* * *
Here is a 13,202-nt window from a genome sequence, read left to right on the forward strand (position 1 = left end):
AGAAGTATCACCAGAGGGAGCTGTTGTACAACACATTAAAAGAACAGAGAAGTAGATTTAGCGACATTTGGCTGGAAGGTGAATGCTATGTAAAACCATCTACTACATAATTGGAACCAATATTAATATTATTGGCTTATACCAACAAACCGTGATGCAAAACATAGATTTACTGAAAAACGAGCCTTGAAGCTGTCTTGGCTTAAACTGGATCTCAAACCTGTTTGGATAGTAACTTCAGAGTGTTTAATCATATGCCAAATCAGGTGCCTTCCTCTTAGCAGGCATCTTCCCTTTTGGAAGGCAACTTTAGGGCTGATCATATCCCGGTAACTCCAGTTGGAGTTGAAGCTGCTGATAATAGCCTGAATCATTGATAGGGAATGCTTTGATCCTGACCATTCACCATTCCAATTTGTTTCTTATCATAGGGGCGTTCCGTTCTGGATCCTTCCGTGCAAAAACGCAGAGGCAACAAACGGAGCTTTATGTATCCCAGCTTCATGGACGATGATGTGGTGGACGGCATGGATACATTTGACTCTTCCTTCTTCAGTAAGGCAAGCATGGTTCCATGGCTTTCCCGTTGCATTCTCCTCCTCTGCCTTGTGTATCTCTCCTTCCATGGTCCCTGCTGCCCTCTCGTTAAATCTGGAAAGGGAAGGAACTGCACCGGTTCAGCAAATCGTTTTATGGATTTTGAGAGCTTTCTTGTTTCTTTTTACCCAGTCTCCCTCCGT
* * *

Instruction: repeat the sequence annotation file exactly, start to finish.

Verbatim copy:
Here is a 13,202-nt window from a genome sequence, read left to right on the forward strand (position 1 = left end):
AGAAGTATCACCAGAGGGAGCTGTTGTACAACACATTAAAAGAACAGAGAAGTAGATTTAGCGACATTTGGCTGGAAGGTGAATGCTATGTAAAACCATCTACTACATAATTGGAACCAATATTAATATTATTGGCTTATACCAACAAACCGTGATGCAAAACATAGATTTACTGAAAAACGAGCCTTGAAGCTGTCTTGGCTTAAACTGGATCTCAAACCTGTTTGGATAGTAACTTCAGAGTGTTTAATCATATGCCAAATCAGGTGCCTTCCTCTTAGCAGGCATCTTCCCTTTTGGAAGGCAACTTTAGGGCTGATCATATCCCGGTAACTCCAGTTGGAGTTGAAGCTGCTGATAATAGCCTGAATCATTGATAGGGAATGCTTTGATCCTGACCATTCACCATTCCAATTTGTTTCTTATCATAGGGGCGTTCCGTTCTGGATCCTTCCGTGCAAAAACGCAGAGGCAACAAACGGAGCTTTATGTATCCCAGCTTCATGGACGATGATGTGGTGGACGGCATGGATACATTTGACTCTTCCTTCTTCAGTAAGGCAAGCATGGTTCCATGGCTTTCCCGTTGCATTCTCCTCCTCTGCCTTGTGTATCTCTCCTTCCATGGTCCCTGCTGCCCTCTCGTTAAATCTGGAAAGGGAAGGAACTGCACCGGTTCAGCAAATCGTTTTATGGATTTTGAGAGCTTTCTTGTTTCTTTTTACCCAGTCTCCCTCCGT